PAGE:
OK In Health - Happy Holistic

Eating in Season - September 2018

How to Hibernate

By Alexis Costello, Kelowna, BC

natural fruits and vegetables

The term “seasonal eating” is sometimes tossed around these days in diet books and even on menus. The idea is that, for optimal health, we need to eat the foods that are available locally at each time of year. Is this a good idea? What is involved?

What we tend to forget is that up until a couple of generations ago, seasonal eating was the only way of eating. Without refrigeration and easy transport, you just couldn’t have bananas in the winter time, and that was that. As the weather turned colder, diets would consist of protein, whole grains, root vegetables, preserved fruits and fruits that keep well in a cold storage, such as apples.

In the winter months, many of us naturally start craving richer, warming foods. This can be explained by some of the basic principles of Traditional Chinese Medicine. This system likes to keep everything in balance, as is illustrated by the concept of yin and yang. In the summer we are surrounded by a hot and dry yang environment, so in order to keep balance within the body we crave cooling yin foods: salads, fruits, water etc. In the winter however, the environment shifts to a cold and wet yin environment, so we need yang foods to keep balanced: soups, stews, tea etc.

Many of us will also put on a couple of pounds as we move through winter. This is also part of our body’s natural cycle if we eat seasonally. There is a bit of a hibernating reflex that is a part of our genetic heritage in cold countries such as Canada. Personally, I swear I’m half bear as I would happily stay in my cave from December through March. Historically, those who couldn’t handle the cold (i.e. who didn’t have enough body fat to keep warm), would not live long enough to pass on their genes. The average person gains two to six pounds during this time, which should (in theory) melt off in the spring when activity levels go up once again and the cells can safely release the stored energy.

Diet fads such as Atkins go against this intuitive wisdom by condemning starchy veggies such as potatoes, yams, carrots and sweet potatoes. Raw food diets, while very good for some people, are almost impossible to achieve when eating seasonally and will rely heavily on imported foods through the winter months.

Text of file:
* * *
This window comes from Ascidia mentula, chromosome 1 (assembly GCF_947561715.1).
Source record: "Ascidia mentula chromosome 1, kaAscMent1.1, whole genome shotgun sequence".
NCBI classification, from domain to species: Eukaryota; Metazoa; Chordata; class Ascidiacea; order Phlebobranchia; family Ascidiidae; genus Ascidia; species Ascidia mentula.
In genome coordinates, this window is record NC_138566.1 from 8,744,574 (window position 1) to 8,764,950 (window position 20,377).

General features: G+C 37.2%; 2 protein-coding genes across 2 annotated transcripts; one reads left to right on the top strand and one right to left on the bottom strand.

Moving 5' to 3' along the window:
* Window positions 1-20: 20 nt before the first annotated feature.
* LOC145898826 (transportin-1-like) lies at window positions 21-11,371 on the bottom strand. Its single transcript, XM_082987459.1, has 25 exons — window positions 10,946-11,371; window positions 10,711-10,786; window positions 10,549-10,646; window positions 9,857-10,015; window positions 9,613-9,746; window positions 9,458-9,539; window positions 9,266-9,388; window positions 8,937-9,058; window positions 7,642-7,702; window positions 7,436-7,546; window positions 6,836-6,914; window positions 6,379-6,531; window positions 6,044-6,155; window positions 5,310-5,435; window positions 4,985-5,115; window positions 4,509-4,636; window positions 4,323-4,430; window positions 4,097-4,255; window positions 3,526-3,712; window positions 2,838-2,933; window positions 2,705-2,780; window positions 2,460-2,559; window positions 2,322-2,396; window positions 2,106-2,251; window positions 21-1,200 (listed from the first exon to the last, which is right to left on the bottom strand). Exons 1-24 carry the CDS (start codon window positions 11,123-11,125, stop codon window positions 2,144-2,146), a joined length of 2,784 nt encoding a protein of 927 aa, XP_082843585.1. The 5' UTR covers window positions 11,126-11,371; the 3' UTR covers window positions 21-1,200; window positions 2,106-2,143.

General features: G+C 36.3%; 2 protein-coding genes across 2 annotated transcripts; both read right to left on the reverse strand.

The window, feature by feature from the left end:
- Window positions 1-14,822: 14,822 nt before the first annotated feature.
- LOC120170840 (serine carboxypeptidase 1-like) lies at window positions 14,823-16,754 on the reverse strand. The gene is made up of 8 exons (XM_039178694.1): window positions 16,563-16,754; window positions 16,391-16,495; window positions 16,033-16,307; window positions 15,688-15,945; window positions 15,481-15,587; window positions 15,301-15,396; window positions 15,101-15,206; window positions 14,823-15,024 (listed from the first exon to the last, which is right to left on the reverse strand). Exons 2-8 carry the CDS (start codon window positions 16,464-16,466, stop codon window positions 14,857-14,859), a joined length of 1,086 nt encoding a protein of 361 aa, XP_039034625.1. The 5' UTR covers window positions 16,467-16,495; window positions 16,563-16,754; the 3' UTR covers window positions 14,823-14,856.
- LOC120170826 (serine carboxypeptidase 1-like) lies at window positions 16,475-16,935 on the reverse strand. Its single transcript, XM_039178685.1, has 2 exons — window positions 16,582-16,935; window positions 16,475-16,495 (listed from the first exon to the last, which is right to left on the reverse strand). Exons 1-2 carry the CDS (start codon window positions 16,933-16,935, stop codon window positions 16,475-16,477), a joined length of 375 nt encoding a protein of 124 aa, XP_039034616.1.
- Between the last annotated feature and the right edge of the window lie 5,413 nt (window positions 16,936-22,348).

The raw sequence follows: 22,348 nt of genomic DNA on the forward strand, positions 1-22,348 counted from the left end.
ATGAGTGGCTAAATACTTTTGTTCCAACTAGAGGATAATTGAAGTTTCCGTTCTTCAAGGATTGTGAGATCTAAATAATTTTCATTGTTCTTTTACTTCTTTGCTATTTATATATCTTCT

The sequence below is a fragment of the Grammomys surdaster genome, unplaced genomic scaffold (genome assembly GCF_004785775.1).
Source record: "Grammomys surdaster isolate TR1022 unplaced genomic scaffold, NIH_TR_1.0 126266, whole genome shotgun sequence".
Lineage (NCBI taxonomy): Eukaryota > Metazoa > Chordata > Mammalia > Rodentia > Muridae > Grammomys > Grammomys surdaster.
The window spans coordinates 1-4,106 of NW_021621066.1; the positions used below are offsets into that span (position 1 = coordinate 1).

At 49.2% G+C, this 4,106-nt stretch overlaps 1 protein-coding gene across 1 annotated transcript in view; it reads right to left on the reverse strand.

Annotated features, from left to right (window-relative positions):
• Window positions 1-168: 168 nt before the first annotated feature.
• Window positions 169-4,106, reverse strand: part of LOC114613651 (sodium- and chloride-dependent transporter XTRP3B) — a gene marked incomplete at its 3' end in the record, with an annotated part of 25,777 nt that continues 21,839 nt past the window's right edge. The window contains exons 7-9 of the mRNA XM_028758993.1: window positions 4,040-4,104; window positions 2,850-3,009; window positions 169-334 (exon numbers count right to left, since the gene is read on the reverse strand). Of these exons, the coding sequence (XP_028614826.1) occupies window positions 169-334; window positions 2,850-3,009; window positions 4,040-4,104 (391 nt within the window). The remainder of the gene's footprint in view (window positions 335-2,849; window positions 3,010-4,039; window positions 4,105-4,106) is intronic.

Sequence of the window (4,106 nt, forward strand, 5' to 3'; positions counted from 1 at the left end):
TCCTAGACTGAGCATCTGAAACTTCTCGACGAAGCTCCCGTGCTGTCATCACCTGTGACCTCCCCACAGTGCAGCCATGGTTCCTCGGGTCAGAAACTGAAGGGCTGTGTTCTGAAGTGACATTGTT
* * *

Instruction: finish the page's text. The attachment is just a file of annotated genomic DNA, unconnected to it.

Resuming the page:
Here is a very simple and quick recipe for a warming vegetarian stew. To soak lentils, simply place them in a shallow dish, cover with water, and leave overnight. Even leaving them for a couple of hours will help. This turns off the enzyme inhibitors present in many nuts, seeds and legumes and makes them much easier to digest. Enjoy!

Lazy Lentil Stew

  • 2 tbsp butter
  • 3 small red potatoes, chopped
  • 1 large yellow onion, chopped
  • 1 carrot
  • 2 cups vegetable broth
  • 2 cups soaked lentils
  • ½ cup peas
  • ½ cup corn
  • 3 cloves garlic
  • ½ tsp cumin
  • Black pepper to taste

Melt the butter in a large pot over medium low heat. Add the veggies as you chop them, stirring occasionally. Add the broth and the lentils, and bring to a boil. Add peas, corn, and spices and reduce to a simmer. Simmer for 15-20 minutes.




Alexis CostelloAlexis's Bio: Alexis Costello is a natural health practitioner specializing in applied kinesiology, Bach Flower Remedies, massage and herbology. Her 'passion for plants' brought her and her family to Costa Rica for six months of adventure studying herbs in the rainforest; learning everything she could from 'curanderos', medicine men, shaman and the local folk medicine. Alexis also runs a fun integrated learning/healing centre called Happily Holistic in Kelowna, Okanagan, BC. Alexis Costello is a proud mommy to ten-year-old twins and a brand new baby. She wants to help other holistic mamas and kids to be their best in this wild world. In the ‘Parenting Tips’ column she write about children's health. Alexis formerly wrote a column on ‘Nutrition’ and "Wandering Herbalist" for OK in Health. - Alexis Costello Website - Email


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Vegetarianism
A plant-centered dietary style that excludes meat. This may include a number of variations. For many people this becomes a way of life that extends beyond dietary practices. Strict vegans often avoid using any product, for example leather or silk, that has animal origins. Some of these dietary styles may be combined. For example, a lacto-ovo-vegetarian includes dairy products and eggs as part of his or her plant-centered diet. For many people, a well-balanced vegetarian diet, high in micronutrients and fiber and generally low in saturated fats, is quite healthy. Although a plant-centered diet is recommended for nearly everyone, some people do not respond well to a diet in which there is no animal protein.


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